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A molecule of decamethylcyclopentasiloxane, a cyclomethicone

Cyclomethicone is a volatile methyl siloxane which makes up a class of liquid silicones (cyclic polydimethylsiloxane polymers) that possess the characteristics of low viscosity and high volatility as well as being skin emollients and in certain circumstances useful cleaning solvents.[1] Unlike dimethicones, which are linear siloxanes that do not evaporate, cyclomethicones are cyclic: both groups consist of a polymer featuring a monomer backbone of one silicon and two oxygen atoms bonded together, but instead of having a very long "linear" backbone surrounded by a series of methyl groups (which produces a clear, non-reactive, non-volatile liquid ranging from water-thin to taffy-thick), cyclomethicones have short backbones that make closed or nearly-closed rings or "cycles" with their methyl groups, giving them many of the same properties of dimethicones but making them much more volatile. They are used in many cosmetic products where eventual complete evaporation of the siloxane carrier fluid is desired. In this way they are useful for products like deodorants and antiperspirants which need to coat the skin but not remain tacky afterward.[2] Most cyclomethicone is manufactured by Dow Corning.[3]


Cyclic siloxanes (cyclomethicones) CAS
D3: hexamethylcyclotrisiloxane 541-05-9
D4: octamethylcyclotetrasiloxane 556-67-2
D5: decamethylcyclopentasiloxane 541-02-6
D6: dodecamethylcyclohexasiloxane 540-97-6

Safety and environmental considerations[edit]

Because silicones are heavily used in biomedical and cosmetic applications, their toxicology has been intensively examined. "The inertness of silicones toward warmblooded animals has been demonstrated in a number of tests." With an LD50 in rats of>50 g/kg, they are virtually nontoxic.[4]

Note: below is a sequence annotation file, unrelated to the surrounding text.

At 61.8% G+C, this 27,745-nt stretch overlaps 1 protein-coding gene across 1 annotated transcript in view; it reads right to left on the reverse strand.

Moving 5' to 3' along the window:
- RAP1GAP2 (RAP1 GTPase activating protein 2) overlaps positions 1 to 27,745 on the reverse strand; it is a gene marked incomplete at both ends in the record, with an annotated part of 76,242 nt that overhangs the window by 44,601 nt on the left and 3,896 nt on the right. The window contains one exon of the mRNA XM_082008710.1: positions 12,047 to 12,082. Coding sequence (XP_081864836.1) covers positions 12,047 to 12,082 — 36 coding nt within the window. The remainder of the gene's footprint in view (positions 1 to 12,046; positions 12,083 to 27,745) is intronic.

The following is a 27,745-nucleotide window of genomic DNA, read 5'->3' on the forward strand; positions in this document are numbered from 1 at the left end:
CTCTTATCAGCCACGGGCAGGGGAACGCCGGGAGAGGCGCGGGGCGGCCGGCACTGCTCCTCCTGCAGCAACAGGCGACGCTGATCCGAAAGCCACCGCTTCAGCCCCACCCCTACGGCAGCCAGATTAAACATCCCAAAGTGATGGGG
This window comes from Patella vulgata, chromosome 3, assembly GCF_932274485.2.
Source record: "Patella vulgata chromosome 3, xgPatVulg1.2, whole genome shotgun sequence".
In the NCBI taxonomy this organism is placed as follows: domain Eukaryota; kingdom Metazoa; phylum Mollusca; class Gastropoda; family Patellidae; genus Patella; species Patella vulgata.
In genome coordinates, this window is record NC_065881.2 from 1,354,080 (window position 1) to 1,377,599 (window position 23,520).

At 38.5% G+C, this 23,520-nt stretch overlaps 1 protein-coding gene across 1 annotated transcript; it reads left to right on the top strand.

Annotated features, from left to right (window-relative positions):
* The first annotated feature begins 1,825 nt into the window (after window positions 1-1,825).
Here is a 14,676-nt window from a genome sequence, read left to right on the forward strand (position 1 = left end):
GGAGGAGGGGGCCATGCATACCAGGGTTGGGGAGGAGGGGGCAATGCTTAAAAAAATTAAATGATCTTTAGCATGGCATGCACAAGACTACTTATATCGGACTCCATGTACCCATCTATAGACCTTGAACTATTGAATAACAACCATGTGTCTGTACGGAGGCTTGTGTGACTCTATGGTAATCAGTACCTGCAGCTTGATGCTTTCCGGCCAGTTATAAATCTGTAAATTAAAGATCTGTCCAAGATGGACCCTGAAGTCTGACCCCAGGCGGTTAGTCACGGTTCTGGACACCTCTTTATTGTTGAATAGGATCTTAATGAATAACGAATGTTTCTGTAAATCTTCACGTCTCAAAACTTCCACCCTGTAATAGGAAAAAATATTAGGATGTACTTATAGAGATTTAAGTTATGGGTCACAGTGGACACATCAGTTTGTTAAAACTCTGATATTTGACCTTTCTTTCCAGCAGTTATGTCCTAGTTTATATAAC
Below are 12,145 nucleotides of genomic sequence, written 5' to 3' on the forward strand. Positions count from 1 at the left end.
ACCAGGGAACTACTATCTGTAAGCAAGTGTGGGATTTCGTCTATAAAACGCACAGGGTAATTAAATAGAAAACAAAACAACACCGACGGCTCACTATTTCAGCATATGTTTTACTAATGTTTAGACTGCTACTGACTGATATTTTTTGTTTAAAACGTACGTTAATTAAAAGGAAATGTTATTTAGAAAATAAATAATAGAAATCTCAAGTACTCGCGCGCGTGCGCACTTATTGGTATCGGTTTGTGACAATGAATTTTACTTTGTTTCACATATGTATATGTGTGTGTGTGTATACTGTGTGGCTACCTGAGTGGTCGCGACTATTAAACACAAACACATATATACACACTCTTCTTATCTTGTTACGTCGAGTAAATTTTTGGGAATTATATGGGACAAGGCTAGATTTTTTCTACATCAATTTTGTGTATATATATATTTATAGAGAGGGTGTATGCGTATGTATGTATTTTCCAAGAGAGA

Cyclomethicones are ubiquitous[5] because they are widely used in biomedical and cosmetic applications. and can be found at high levels in American cities.[6] The cyclomethicone D4 is bioaccumulative and can be toxic to aquatic animals in concentrations found in the environment.[7] D4 can cause liver damage, has an estrogenic effect and impairs fertility in mammals.[7]

In the European Union, D4 and D5 have been deemed hazardous as per the REACH directive. D4 is regulated as a pollutant in Canada.[5]


  1. ^ Barbara Kanegsberg; Edward Kanegsberg (2011). Handbook for Critical Cleaning: Cleaning agents and systems. CRC. p. 19. ISBN 978-1-4398-2827-4. 
  2. ^ Amarjit Sahota (25 November 2013). Sustainability: how the cosmetics industry is greening up. Wiley. p. 208. ISBN 978-1-118-67650-9. 
  3. ^ Meyer Rosen (23 September 2005). Delivery System Handbook for Personal Care and Cosmetic Products: Technology, Applications and Formulations. William Andrew. p. 693. ISBN 978-0-8155-1682-8. 
  4. ^ Moretto, Hans-Heinrich; Schulze, Manfred; Wagner, Gebhard (2005). "Silicones". Ullmann's Encyclopedia of Industrial Chemistry. Weinheim: Wiley-VCH. doi:10.1002/14356007.a24_057. 
  5. ^ a b Karpus, Jennifer (20 June 2014). "Exec: Silicone industry must focus on safety, environment". Rubber & Plastic News. Retrieved 8 April 2015. 
  6. ^ Bienkowski, Brian (30 April 2013). "Chemicals from Personal Care Products Pervasive in Chicago Air". Scientific American. Retrieved 8 April 2015. 
  7. ^ a b Wang, De-Gao; Norwood, Warren; Alaee, Mehran; Byer, Jonatan D.; Brimble, Samantha (October 2013). "Review of recent advances in research on the toxicity, detection, occurrence and fate of cyclic volatile methyl siloxanes in the environment". Chemosphere 93 (5): 711–725. doi:10.1016/j.chemosphere.2012.10.041.